The Environmental Protection Administration (EPA) announced yesterday that batteries containing mercury levels exceeding legal standards will be banned starting next month.
Chang Hsu-chang (
Chang said the mercury contained in these batteries could cause severe damage to the environment. He said a regular battery buried in the ground, for example, could contaminate one square meter of soil.
"And just one lithium corn cell [the type of batteries used in calculators] can contaminate up to 600 tonnes of water, equivalent to the amount of water consumed by a person in a whole lifetime," he said.
Chang said that these batteries often came with toys, home appliances and stationery, and are mostly sold in places such as night markets and hypermarkets.
The administration would boost inspections in these locations after the policy takes effect next month, he said.
The policy will be executed in three stages.
Starting from next month, all batteries sold on the market will have to secure prior approval from the EPA and the mercury content must not exceed 5 parts per million (ppm).
From December, the administration will require all battery manufacturers to put labels on their products stating that the mercury content falls within the required range, except batteries that were already on the market before next month.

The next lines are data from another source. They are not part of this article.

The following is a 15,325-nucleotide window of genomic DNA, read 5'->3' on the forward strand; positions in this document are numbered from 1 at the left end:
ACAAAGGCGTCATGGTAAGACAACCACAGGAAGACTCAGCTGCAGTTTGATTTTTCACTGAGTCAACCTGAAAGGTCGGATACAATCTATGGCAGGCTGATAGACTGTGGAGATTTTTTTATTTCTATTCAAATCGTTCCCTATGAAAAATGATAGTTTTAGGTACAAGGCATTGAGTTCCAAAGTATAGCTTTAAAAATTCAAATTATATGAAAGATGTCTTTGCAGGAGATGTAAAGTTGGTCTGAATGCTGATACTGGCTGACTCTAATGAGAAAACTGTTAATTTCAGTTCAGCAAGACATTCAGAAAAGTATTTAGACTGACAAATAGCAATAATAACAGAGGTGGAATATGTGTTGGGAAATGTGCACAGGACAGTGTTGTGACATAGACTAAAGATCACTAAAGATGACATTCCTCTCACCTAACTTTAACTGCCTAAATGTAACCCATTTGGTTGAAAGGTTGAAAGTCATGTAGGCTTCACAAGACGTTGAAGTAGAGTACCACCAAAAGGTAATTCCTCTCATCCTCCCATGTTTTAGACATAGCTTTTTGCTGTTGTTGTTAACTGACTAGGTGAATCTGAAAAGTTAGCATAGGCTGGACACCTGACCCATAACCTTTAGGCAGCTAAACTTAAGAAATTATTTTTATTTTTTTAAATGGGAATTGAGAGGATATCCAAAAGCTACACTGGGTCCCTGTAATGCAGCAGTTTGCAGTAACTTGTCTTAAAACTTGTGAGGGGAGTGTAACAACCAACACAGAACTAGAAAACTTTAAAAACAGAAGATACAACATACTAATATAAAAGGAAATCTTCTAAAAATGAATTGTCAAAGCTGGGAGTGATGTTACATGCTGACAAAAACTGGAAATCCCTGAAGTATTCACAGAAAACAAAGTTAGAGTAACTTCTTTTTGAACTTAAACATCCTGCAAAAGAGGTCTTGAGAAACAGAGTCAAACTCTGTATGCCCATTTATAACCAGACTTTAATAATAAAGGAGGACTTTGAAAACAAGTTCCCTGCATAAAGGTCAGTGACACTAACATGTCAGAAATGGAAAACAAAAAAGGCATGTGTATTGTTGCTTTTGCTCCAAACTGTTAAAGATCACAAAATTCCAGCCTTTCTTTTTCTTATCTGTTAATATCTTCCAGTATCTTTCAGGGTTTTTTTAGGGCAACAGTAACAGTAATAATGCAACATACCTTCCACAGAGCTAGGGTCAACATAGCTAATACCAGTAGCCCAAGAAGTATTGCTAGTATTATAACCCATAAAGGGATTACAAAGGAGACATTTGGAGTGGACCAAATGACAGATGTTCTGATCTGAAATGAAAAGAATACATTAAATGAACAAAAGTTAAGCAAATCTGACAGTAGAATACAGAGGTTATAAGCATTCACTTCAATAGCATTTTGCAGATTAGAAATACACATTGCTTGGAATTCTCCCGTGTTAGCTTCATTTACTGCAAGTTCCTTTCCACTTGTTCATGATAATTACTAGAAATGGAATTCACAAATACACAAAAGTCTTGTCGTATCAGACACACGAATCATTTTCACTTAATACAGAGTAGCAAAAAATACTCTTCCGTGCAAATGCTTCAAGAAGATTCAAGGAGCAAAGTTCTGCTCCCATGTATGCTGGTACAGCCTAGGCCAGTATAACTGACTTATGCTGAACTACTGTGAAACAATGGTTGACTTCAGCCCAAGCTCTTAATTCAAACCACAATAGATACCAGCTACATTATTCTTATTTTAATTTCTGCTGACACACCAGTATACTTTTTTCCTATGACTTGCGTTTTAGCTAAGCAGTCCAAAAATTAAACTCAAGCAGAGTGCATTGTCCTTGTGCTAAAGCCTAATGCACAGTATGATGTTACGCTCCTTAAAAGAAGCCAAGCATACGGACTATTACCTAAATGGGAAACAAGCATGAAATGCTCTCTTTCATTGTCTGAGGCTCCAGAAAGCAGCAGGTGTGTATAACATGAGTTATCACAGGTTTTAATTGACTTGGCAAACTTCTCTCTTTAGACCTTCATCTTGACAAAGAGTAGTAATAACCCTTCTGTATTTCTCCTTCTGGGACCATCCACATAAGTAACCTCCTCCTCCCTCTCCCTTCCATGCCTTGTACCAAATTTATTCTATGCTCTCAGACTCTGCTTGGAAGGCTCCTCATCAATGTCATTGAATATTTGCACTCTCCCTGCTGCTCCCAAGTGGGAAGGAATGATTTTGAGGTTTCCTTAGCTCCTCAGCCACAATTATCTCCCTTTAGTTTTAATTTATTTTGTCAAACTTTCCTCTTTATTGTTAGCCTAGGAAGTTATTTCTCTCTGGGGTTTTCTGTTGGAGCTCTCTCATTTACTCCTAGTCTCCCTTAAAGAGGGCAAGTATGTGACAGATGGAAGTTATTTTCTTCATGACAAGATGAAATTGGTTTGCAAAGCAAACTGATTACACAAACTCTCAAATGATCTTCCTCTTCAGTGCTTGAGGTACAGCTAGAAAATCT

All battery packaging must show mercury content information starting from next month.
* From next month, the EPA will ban batteries that contain mercury exceeding the government standard.
* EPA surveys show that more than 40 percent of batteries on the market exceed that standard.
* Under new rules, all batteries sold on the market will need to first gain the approval of the EPA.
* Retailers, manufacturers and importers that violate the new regulations will face fines.
The EPA estimates that more than 90 percent of batteries sold in Taiwan will be regulated by the new policy.
Retailers who violate the regulation will be fined between NT$1,200 and NT$6,000.
But manufacturers and importers of illegal batteries will be fined NT$60,000 to NT$300,000 and the administration can demand the products be removed immediately from store shelves.